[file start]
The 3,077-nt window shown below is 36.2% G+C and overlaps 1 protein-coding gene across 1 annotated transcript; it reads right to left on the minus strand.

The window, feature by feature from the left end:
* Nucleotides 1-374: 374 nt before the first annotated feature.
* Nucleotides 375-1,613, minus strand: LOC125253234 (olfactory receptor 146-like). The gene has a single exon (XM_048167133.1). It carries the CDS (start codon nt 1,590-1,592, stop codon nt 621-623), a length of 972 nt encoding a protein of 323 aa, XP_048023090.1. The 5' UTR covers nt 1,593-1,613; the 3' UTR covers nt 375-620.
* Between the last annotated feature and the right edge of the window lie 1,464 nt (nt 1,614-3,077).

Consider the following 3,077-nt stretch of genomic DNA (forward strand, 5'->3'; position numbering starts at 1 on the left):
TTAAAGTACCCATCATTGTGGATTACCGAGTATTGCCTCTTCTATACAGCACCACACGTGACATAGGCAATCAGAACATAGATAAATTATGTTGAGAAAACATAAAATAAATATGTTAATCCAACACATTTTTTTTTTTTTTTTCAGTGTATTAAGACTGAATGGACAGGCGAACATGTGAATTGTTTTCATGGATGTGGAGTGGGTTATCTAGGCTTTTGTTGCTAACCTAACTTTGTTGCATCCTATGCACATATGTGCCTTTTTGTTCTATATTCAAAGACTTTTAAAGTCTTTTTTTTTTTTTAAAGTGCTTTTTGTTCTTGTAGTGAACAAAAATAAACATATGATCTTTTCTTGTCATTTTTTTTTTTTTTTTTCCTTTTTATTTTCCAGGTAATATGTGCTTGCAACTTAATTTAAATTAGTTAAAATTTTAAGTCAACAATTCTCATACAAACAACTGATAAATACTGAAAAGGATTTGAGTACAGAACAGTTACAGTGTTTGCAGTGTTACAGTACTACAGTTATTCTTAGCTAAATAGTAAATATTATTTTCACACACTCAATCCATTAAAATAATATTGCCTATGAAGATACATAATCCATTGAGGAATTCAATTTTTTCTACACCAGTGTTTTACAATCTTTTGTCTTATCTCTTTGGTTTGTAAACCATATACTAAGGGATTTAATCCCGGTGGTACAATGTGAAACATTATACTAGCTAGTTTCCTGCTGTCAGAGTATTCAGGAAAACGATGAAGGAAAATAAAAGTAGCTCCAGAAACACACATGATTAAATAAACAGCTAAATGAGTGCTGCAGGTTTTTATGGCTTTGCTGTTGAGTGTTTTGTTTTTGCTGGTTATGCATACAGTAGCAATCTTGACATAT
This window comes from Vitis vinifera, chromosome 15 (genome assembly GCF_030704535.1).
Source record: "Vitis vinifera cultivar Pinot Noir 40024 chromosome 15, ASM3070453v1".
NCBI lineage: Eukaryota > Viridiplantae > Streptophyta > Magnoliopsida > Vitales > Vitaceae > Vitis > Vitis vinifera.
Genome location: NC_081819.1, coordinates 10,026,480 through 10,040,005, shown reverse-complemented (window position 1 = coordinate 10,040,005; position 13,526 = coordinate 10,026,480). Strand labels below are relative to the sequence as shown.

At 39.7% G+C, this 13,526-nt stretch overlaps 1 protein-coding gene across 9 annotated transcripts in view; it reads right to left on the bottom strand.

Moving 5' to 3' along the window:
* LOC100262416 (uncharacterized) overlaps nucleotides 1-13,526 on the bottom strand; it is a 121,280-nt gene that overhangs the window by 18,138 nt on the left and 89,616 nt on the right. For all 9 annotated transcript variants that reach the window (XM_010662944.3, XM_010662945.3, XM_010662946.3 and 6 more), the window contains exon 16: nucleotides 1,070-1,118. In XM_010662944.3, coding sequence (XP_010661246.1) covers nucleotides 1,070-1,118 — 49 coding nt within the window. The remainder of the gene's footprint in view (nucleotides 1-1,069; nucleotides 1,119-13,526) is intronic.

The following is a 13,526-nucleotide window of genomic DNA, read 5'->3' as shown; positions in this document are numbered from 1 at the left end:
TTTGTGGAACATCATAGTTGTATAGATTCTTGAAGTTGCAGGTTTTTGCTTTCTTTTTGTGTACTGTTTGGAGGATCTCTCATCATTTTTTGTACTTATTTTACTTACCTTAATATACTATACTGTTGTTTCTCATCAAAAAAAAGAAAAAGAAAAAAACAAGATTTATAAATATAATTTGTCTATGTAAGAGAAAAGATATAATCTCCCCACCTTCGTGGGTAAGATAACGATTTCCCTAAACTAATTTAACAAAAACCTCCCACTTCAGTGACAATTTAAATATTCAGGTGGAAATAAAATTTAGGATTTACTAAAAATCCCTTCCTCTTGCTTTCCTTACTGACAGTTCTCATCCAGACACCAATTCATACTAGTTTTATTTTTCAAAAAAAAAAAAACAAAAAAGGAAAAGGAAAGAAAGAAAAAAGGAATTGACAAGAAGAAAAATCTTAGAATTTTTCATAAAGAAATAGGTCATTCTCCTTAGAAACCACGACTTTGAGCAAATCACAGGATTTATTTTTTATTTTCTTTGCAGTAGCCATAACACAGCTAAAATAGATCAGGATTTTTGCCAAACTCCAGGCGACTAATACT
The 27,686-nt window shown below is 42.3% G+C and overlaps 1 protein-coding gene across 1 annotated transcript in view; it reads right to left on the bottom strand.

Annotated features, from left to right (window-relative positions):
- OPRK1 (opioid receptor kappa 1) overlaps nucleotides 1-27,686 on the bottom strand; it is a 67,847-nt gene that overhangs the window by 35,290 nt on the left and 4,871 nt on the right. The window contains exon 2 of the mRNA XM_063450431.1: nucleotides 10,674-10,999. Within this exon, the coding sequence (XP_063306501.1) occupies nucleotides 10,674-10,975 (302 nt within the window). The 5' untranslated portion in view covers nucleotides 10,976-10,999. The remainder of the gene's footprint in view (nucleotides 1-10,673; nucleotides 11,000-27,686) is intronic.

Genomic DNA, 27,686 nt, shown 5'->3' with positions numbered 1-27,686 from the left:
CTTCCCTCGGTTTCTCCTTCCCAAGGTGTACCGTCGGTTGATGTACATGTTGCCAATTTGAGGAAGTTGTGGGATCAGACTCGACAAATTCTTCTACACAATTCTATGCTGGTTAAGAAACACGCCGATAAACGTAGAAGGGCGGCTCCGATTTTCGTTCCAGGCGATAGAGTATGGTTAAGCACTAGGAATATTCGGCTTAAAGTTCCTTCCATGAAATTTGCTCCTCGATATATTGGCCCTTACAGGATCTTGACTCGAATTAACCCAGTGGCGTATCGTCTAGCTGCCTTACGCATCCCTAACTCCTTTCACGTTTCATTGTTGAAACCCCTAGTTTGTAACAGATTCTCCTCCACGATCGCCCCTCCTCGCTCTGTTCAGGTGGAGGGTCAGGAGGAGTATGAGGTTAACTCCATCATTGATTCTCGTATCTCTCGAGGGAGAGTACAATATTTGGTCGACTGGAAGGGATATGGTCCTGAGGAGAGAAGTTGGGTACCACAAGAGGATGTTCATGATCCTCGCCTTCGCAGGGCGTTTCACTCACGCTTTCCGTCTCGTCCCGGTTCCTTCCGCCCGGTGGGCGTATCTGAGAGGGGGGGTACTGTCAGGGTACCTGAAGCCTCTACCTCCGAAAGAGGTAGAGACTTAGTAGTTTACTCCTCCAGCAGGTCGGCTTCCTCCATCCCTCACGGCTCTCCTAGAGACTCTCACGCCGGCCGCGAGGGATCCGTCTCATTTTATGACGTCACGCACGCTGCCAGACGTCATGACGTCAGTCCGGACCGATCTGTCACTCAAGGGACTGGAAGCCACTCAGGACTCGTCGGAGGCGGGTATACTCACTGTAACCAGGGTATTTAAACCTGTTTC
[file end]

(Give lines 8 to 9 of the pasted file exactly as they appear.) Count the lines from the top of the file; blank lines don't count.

This window comes from Vitis vinifera, chromosome 15 (genome assembly GCF_030704535.1).
Source record: "Vitis vinifera cultivar Pinot Noir 40024 chromosome 15, ASM3070453v1".